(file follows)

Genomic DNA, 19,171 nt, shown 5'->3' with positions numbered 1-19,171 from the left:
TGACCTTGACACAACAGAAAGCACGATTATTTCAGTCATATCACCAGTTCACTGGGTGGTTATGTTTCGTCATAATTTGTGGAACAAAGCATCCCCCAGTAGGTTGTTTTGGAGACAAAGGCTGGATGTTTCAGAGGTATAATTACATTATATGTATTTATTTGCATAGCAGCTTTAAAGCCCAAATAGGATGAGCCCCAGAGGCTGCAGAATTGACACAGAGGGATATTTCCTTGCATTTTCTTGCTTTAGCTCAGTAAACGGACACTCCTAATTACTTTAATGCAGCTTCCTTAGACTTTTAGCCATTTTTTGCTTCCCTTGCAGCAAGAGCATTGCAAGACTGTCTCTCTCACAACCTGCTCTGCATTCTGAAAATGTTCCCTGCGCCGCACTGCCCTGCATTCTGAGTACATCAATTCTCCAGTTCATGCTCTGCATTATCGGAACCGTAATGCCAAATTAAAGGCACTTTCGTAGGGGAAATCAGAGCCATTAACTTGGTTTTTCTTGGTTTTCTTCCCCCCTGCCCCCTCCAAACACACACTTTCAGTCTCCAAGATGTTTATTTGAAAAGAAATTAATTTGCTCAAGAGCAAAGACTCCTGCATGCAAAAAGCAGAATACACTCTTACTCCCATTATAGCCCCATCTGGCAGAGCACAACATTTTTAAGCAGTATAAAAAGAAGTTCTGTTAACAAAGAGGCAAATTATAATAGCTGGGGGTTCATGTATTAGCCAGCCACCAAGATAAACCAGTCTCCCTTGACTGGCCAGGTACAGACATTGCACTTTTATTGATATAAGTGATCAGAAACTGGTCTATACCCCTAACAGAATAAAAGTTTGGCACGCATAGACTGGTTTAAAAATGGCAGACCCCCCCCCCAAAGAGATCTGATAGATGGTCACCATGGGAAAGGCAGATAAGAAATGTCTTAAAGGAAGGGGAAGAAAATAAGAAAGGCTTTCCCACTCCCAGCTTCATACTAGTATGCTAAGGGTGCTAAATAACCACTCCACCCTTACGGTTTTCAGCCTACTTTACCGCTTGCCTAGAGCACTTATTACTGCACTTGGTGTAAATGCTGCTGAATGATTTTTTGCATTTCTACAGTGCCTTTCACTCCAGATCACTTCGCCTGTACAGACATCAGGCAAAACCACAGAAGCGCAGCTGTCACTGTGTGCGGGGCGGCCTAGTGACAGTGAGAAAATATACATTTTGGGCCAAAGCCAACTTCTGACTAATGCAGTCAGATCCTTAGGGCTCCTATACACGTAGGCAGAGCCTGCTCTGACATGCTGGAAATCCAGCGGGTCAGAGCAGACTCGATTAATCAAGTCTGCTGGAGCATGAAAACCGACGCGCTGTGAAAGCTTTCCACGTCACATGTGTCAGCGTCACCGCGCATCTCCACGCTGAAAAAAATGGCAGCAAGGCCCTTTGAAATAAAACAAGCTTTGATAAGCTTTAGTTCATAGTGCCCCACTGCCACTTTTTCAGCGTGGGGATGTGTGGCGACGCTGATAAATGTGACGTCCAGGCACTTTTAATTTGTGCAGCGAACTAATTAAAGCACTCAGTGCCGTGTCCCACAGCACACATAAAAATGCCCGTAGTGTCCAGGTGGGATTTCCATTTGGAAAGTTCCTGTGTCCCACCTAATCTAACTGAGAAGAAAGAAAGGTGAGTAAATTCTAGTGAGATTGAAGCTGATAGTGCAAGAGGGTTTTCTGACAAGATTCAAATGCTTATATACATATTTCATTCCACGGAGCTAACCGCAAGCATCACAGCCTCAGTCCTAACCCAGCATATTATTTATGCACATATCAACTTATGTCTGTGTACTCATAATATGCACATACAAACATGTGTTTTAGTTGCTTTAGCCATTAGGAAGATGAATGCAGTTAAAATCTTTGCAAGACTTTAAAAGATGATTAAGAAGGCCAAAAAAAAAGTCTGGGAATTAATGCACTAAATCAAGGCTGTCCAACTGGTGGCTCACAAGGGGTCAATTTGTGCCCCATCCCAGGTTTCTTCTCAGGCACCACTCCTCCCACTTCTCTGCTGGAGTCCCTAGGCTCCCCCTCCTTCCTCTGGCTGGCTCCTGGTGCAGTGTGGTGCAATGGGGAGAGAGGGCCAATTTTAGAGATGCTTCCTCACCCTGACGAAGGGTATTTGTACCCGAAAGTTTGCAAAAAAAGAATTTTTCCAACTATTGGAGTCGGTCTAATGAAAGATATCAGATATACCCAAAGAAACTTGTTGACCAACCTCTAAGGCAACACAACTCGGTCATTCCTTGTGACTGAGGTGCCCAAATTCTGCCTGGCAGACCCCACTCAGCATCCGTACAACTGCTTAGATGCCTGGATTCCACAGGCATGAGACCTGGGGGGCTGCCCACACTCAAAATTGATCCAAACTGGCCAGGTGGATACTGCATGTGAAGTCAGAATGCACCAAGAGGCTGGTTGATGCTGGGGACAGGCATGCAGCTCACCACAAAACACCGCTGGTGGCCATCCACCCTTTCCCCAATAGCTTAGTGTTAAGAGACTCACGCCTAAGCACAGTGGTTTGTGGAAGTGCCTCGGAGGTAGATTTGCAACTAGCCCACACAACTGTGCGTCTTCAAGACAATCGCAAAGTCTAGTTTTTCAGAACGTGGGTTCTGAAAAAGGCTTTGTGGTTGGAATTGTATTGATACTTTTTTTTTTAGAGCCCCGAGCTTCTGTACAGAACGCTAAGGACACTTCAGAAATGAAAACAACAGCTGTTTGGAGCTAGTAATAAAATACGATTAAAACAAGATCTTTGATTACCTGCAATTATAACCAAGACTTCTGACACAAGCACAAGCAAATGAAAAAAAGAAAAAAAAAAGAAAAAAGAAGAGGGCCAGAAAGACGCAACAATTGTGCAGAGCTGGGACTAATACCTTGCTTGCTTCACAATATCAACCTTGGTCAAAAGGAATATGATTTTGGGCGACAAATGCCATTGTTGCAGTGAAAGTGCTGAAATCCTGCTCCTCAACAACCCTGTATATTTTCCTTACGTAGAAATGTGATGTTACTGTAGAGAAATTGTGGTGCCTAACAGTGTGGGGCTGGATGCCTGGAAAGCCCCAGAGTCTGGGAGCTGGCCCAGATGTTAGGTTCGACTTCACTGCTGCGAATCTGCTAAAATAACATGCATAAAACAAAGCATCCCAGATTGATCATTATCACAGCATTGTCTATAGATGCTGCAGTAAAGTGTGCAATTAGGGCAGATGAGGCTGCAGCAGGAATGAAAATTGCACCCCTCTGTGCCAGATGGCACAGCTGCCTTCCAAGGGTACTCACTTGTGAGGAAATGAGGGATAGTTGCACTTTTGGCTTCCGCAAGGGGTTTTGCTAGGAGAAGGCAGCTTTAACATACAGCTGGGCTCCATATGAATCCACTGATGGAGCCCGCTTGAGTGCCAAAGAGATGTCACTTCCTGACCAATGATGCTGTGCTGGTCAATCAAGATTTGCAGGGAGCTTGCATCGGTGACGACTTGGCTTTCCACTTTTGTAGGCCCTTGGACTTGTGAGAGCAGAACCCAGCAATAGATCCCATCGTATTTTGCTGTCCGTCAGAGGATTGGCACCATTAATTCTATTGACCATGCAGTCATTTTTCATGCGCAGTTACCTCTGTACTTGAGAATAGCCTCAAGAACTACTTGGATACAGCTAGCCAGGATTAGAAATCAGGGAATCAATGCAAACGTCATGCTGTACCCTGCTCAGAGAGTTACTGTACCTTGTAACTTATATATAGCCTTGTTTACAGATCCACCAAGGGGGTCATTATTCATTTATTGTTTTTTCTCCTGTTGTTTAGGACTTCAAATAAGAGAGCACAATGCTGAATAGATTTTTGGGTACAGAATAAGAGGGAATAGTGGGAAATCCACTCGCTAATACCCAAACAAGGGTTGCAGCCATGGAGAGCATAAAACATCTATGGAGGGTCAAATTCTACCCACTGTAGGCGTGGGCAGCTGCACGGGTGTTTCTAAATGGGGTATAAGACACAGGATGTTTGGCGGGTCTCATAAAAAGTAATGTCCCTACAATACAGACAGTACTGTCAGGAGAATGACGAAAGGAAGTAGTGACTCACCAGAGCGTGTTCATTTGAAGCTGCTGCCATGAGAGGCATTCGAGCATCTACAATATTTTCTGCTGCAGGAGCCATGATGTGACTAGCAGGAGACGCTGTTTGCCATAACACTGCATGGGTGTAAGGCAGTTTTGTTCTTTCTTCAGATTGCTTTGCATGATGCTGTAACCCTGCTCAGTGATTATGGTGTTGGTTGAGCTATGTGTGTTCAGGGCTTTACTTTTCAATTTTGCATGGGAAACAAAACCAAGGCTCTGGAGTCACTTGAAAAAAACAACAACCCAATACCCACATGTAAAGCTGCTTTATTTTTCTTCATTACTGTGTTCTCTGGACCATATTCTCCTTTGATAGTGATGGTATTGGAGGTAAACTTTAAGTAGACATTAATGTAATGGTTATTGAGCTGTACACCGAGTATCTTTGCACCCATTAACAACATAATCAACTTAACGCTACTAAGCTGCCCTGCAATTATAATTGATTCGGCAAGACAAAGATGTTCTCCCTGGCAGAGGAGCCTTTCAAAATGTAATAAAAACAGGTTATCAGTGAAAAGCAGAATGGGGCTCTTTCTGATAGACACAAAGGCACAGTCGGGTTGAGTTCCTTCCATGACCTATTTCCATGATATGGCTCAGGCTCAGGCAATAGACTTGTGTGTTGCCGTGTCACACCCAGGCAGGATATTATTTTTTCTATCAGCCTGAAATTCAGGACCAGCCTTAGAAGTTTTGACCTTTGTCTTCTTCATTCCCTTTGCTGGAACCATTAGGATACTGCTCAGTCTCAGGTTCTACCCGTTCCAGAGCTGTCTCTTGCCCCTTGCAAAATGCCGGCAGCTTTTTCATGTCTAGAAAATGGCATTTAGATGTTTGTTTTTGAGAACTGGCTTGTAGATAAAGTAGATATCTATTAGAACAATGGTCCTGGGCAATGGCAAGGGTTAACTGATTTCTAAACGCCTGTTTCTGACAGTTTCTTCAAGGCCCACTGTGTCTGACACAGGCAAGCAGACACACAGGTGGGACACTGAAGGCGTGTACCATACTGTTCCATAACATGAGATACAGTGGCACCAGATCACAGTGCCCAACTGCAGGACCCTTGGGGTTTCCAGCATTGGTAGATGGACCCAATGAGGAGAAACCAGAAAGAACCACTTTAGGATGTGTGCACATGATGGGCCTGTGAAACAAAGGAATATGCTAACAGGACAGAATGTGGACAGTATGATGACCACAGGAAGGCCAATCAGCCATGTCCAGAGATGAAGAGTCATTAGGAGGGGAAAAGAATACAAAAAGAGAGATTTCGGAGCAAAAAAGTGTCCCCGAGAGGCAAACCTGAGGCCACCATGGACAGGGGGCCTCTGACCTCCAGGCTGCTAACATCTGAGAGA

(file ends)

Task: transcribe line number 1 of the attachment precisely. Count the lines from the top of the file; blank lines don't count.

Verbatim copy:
Genomic DNA, 19,171 nt, shown 5'->3' with positions numbered 1-19,171 from the left: